April 2009 Kota Kinabalu
We've arrived and are starting the logistic arrangements for three
weeks of life on a jungle big wall. Should prove quite the test of
all our abilities in having six of us sharing the precipitous
Must say I'm very glad for the collective experience of our team, I
landed last night after a very quick home turn around following
Patagonian time; awoke on the plane feeling a tad disorientated
wondering where I was heading on a couple of occasions.
Apparently it rains every day here in Malaysia, luckily hasn't just
yet but undoubtedly I'll start the cycle having documented such?
Feels very hot n' humid which I think makes for a tougher transition
for the team members fresh from winter, time in the summer
hemisphere for me will hopefully have me more acclimatised.
Acquisition of food, water bottles and fuel is the order of the day.
We left the city and spent the
afternoon watching clouds rip across Mt Kinabalu from the National
Park head quarters. A gracious day as far as the locale is concerned
being as though it didn't rain. Unfortunately we had many logistic
hurdles before climbing can be engaged. As far as remote expedition
climbing goes, especially in cases of new exploration, making it to
the base of the objective with all your gear is the biggest crux.
Today the team has briefly split with Renan taking the rear guard to
ensure our final loads are picked up by the porters while the rest
of us hike to Easy Valley and try to recon the journey beyond.
Thanks for checking it...stay tuned for more dispatches from our
13,000ft camp on Kinabalu's summit.
The team made it up 6000ft vertical through six ecologic zones to
base camp on a high ridge of Mt. Kinabalu. Although flat sleeping
spots are non-existent and there is only a small pool of collected
rain water, it is one the most awe inspiring, above the clouds camps
we have ever experienced. We also got a look at our first ascent
objective and are blown away by its size, steepness and beauty!
The team starts the wall! Mark and Alex on day 1 and Conrad and Kevin on
day 2 push up the big-wall. Also Jimmy gets some high-angle photography
and Alex bags a first summit free-solo.
This is the lo-res version due to lack of solar power for the satellite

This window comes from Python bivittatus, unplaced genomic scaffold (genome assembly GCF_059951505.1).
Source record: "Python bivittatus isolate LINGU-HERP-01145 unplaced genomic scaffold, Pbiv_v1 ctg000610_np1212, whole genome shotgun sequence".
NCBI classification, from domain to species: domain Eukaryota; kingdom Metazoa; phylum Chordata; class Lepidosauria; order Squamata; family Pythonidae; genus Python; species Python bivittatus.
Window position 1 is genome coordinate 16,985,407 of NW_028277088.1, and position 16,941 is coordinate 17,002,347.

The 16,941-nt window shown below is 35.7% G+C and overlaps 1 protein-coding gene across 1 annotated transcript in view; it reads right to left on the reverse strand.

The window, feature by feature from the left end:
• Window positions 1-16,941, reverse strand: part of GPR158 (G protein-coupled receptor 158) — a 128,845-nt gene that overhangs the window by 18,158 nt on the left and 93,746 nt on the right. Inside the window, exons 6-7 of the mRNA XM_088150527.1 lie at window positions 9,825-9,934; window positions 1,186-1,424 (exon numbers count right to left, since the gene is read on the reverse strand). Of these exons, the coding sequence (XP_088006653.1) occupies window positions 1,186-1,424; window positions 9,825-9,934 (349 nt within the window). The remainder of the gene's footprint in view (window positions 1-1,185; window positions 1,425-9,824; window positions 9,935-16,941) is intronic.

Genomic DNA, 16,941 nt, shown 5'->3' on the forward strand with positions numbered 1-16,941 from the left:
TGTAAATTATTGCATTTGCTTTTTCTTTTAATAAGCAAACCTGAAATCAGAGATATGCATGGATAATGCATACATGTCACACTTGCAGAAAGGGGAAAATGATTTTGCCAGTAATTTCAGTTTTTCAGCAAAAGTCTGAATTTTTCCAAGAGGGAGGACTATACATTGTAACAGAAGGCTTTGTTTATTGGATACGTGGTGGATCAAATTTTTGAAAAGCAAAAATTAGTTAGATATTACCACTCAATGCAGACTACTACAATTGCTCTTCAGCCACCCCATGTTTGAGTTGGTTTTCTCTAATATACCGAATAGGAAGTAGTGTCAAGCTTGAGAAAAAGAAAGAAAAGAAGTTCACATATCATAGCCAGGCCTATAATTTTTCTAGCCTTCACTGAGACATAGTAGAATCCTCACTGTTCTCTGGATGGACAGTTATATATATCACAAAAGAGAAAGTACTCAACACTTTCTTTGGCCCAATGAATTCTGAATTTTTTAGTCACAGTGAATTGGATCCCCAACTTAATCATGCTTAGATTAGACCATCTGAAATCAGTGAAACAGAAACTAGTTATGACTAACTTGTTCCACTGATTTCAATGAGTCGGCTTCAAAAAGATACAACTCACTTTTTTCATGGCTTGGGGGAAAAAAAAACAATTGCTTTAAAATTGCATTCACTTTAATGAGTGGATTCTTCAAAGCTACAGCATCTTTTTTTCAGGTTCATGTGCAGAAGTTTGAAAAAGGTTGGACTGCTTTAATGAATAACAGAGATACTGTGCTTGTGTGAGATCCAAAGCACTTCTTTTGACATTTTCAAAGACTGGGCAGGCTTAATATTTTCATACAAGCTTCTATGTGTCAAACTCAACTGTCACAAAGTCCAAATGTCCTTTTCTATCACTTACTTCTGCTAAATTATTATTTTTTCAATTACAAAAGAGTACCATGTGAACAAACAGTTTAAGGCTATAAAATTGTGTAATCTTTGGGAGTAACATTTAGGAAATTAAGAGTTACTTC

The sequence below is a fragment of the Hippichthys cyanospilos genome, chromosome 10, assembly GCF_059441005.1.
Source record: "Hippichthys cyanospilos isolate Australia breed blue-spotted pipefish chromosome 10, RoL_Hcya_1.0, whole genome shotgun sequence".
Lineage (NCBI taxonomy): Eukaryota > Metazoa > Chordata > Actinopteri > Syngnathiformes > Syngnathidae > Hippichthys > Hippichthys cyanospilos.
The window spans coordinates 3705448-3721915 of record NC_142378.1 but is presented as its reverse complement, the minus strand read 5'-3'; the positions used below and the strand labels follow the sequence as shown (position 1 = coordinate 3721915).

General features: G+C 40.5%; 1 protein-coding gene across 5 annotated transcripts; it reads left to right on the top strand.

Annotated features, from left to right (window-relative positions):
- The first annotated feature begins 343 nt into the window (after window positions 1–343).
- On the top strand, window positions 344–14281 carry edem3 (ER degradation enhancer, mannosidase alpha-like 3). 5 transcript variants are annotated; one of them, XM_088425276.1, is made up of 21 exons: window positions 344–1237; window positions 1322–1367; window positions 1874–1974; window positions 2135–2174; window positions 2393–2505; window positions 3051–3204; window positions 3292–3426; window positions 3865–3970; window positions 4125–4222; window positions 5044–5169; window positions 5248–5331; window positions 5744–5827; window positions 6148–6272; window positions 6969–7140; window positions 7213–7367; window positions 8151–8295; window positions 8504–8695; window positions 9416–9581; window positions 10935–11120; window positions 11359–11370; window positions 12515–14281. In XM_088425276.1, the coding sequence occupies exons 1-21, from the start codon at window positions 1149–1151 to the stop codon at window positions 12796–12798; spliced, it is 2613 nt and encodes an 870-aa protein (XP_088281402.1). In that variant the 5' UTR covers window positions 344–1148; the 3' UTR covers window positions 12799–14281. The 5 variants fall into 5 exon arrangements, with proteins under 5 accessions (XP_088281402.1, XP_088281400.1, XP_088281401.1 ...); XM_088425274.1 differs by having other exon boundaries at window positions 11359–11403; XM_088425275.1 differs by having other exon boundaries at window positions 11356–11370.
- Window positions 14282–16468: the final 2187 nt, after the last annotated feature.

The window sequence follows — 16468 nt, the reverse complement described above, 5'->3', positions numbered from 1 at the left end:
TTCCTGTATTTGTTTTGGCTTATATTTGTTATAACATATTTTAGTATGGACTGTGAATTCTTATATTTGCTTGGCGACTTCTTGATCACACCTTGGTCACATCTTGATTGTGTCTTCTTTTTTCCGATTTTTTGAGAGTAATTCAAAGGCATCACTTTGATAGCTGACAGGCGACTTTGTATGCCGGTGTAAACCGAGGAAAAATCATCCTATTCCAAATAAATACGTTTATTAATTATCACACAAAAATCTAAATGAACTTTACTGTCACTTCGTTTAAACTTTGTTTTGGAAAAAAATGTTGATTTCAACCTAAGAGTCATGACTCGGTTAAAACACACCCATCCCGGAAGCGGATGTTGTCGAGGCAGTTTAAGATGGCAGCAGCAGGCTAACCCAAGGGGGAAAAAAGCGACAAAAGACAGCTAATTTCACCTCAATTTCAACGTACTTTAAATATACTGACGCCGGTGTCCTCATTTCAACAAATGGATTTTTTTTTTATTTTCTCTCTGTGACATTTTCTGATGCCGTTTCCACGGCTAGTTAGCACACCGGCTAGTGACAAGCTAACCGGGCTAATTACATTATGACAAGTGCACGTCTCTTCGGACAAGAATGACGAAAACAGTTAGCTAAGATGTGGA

modem and laptop. Thanks for watching & best regards from our rainy
From our base camp high above the route morning routine involves
dropping a similar distance into the valley then climbing up the
opposite side. After coffee, of course, the team rappels 1200ft to
begin a jumar to the high point and press the route further. Thus
far we have seven pitches fixed: All overhanging with the ropes
dangling far from the cliff. Back down at the end of the day then up
the ropes back to camp has been the routine. Tomorrow (April 16th)
we're heading up to commit to life on the vertical plane and stay en
route until concluded. Hauling all necessary food, water,
portaledges and necessities for an estimated four days of
precipitous living! We're all psyched and ready for the transition.
The commute from base-camp on the
ridge is over: the team commits to the wall. Life in the vertical
world is based out of two hanging portaledges. Kevin and Conrad push
the line higher into virgin terrain as Alex, Mark & Jimmy drop below
to free climb pitches previously aid climbed. Alex shows how free
climbing on first ascents, climbing without pulling on any
mechanical devices, is a bold progressive climbing style.
The rain has been torrential with only a small solar window each
morning, so video size remains small.
Conrad and I left the portaledge camp and headed up ropes fixed
above the dangling home the previous day by Mark & Alex. The
breakfast pitch fell to Conrad on this day. Looked like a straight
forward corner crack, I couldn't really tell or see much of his
progress from my hanging belay that was tucked neatly under an
overhang. Expletives precluded large blocks, suitcase sized chunks
spun passed my protected stance offering a gauge of our altitude
with the time the crash took to audibly rebound. As if the blocky
loose nature wasn't enough the temperature began to drop & the
radically overhanging nature of our cliff began to fail in it's
protective aspect from precipitation. I wondered if Conrad had his
shell layer as I dug through the haul bag for every available layer.
Many items later I was still engaged in belay aerobics to stay warm,
blocks occasionally rained from above and the rope kept moving
upward. Upon completion of my cleaning the pitch both of us were,
excuse the expression, 'pissed wet through'! The storm was picking
up momentum so I declined to take the line further and we retreated
to camp. Alex & Mark had dropped down to work on free-climbing a
lower pitch and were already in their ledge. We thought they had
landed dry and were relaxing in their shelter, they were of course
drenched but thought we'd made it down dry. The storm had reduced
our communication to walkie-talkies even though there was merely six
feet between us!
The team tops out the wall and tags the summit. Thanks for checking
the posts from the field out here in the Borneo alpine!
Mt Kinabalu Expedition
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